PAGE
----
Loma Linda University

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Timothy McNaughton, MD, PhD
Assistant Professor, Emergency Medicine
School of Medicine
Publications    Scholarly Journals--Published
  • Malmstrom JA, McNaughton TG, Horch KW.. "Recording properties and biocompatibility of chronically implanted polymer-based intrafascicular electrodes.." Ann Biomed Eng. . (1998): -. ( 11/1998 ) Link...
    We implanted polymer-based longitudinal intrafascicular electrodes (polyLIFEs) in feline dorsal rootlets acutely and for periods of two to six months to evaluate their electrical properties and biocompatibility. A total of 38 implanted electrodes were analyzed. Some 25 of the 38 electrodes were implanted with an insulative flexible polymer cuff, which was required for recording of afferent activity in situ. Electrode impedances remained stable for the duration of the experiments. The distributions of axons were measured at three levels of the implanted rootlets: the implant level, 1-2 mm proximal to the implant with respect to the cell body, and 1-2 mm distal to the implant with respect to the cell body. Similar measurements were made in five samples of fascicles neighboring an implant and six samples of control tissue from animals in which no implants were placed. The polyLIFEs demonstrated a high degree of biocompatibility, as no adverse effects on axon size were observed in either the implanted fascicle or neighboring neural tissue. However, the insulative cuffs were found to be a source of compression, resulting in necrosis of the neural tissue.
  • McNaughton TG, Horch KW.. "Action potential classification with dual channel intrafascicular electrodes.." IEEE Trans Biomed Eng. . (1994): -. ( 7/1994 ) Link...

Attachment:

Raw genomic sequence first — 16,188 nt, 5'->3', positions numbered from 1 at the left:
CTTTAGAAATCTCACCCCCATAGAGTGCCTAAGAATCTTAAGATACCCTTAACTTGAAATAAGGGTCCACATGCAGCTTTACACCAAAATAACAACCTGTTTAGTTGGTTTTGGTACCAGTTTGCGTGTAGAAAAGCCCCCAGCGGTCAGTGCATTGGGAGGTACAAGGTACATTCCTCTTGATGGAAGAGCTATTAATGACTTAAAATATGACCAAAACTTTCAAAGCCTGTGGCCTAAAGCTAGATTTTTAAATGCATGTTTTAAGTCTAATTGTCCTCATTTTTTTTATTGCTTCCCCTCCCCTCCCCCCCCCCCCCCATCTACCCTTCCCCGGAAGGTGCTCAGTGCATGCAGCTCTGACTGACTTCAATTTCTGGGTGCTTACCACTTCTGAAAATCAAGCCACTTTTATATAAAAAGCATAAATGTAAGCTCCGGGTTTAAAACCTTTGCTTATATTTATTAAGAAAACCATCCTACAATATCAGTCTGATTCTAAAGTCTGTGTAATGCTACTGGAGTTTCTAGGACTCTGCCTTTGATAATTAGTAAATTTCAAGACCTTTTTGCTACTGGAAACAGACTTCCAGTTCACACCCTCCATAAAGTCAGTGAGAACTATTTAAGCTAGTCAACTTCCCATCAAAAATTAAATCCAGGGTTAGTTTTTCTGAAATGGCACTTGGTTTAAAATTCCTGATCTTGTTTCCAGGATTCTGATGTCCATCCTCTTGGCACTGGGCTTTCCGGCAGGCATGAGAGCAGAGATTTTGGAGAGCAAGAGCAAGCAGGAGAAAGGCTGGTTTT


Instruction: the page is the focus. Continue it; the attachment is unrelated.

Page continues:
Using recordings of peripheral nerve activity made with carbon fiber intrafascicular electrodes, we compared the performance of three different recording techniques (single channel, differential, and dual channel) and four different unit classification methods (linear discriminant analysis, template matching, a novel time amplitude windowing technique, and neural networks) in terms of errors in waveform classification and artifact rejection. Dual channel recording provided uniformly superior unit separability, neural networks gave the lowest classification error rates, and template matching had the best artifact rejection performance.
  • Goodall EV, Horch KW, McNaughton TG, Lybbert CM.. "Analysis of single-unit firing patterns in multi-unit intrafascicular recordings.." Med Biol Eng Comput. . (1993): -. ( 5/1993 ) Link...
    A system for extracting single-unit activity patterns from multi-unit neural recordings was tested using real and simulated neural data. The system provided reliable estimates of firing frequency for individual units in simulated multi-unit data and allowed reliable determinations of the responses of individual cutaneous mechanoreceptor units to 'natural' stimuli such as brushing or pressing on the skin. An implementation of the system, which operated online and in real time, was used to obtain estimates of multiple, single-unit responses from multi-unit intrafascicular electrode recordings. The pattern of activity across the population of units in a given recording gave a reliable indication of the type of stimulus that had evoked the activity. It was concluded that this system, used in combination with intrafascicular peripheral nerve recordings, could be used to provide online, real-time information about peripheral stimuli.